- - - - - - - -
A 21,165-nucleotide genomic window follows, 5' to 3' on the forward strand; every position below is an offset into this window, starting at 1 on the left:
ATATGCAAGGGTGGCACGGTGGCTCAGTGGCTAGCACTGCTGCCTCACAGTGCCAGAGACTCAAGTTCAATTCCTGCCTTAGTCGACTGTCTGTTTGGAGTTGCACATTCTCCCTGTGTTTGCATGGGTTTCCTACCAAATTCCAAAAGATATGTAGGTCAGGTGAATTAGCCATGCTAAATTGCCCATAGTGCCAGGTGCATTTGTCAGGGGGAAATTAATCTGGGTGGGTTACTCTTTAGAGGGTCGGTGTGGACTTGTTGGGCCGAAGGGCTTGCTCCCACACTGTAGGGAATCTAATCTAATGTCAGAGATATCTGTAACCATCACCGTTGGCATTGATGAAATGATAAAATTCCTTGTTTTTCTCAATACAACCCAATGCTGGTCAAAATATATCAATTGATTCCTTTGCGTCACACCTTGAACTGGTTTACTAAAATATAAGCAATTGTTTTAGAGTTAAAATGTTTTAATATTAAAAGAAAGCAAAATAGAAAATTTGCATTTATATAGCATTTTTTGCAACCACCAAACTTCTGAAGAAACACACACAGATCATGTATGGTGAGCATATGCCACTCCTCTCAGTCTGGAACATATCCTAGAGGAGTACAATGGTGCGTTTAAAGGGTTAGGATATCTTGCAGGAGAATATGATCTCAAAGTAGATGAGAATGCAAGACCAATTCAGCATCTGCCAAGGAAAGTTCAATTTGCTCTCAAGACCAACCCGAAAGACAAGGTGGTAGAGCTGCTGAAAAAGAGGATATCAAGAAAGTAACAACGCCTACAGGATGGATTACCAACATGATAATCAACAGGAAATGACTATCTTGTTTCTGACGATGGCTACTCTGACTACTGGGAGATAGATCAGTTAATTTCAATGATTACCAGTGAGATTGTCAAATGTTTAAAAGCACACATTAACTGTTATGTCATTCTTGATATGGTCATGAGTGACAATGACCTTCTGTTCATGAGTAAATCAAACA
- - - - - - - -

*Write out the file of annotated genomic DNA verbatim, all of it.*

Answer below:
A 21,165-nucleotide genomic window follows, 5' to 3' on the forward strand; every position below is an offset into this window, starting at 1 on the left:
ATATGCAAGGGTGGCACGGTGGCTCAGTGGCTAGCACTGCTGCCTCACAGTGCCAGAGACTCAAGTTCAATTCCTGCCTTAGTCGACTGTCTGTTTGGAGTTGCACATTCTCCCTGTGTTTGCATGGGTTTCCTACCAAATTCCAAAAGATATGTAGGTCAGGTGAATTAGCCATGCTAAATTGCCCATAGTGCCAGGTGCATTTGTCAGGGGGAAATTAATCTGGGTGGGTTACTCTTTAGAGGGTCGGTGTGGACTTGTTGGGCCGAAGGGCTTGCTCCCACACTGTAGGGAATCTAATCTAATGTCAGAGATATCTGTAACCATCACCGTTGGCATTGATGAAATGATAAAATTCCTTGTTTTTCTCAATACAACCCAATGCTGGTCAAAATATATCAATTGATTCCTTTGCGTCACACCTTGAACTGGTTTACTAAAATATAAGCAATTGTTTTAGAGTTAAAATGTTTTAATATTAAAAGAAAGCAAAATAGAAAATTTGCATTTATATAGCATTTTTTGCAACCACCAAACTTCTGAAGAAACACACACAGATCATGTATGGTGAGCATATGCCACTCCTCTCAGTCTGGAACATATCCTAGAGGAGTACAATGGTGCGTTTAAAGGGTTAGGATATCTTGCAGGAGAATATGATCTCAAAGTAGATGAGAATGCAAGACCAATTCAGCATCTGCCAAGGAAAGTTCAATTTGCTCTCAAGACCAACCCGAAAGACAAGGTGGTAGAGCTGCTGAAAAAGAGGATATCAAGAAAGTAACAACGCCTACAGGATGGATTACCAACATGATAATCAACAGGAAATGACTATCTTGTTTCTGACGATGGCTACTCTGACTACTGGGAGATAGATCAGTTAATTTCAATGATTACCAGTGAGATTGTCAAATGTTTAAAAGCACACATTAACTGTTATGTCATTCTTGATATGGTCATGAGTGACAATGACCTTCTGTTCATGAGTAAATCAAACA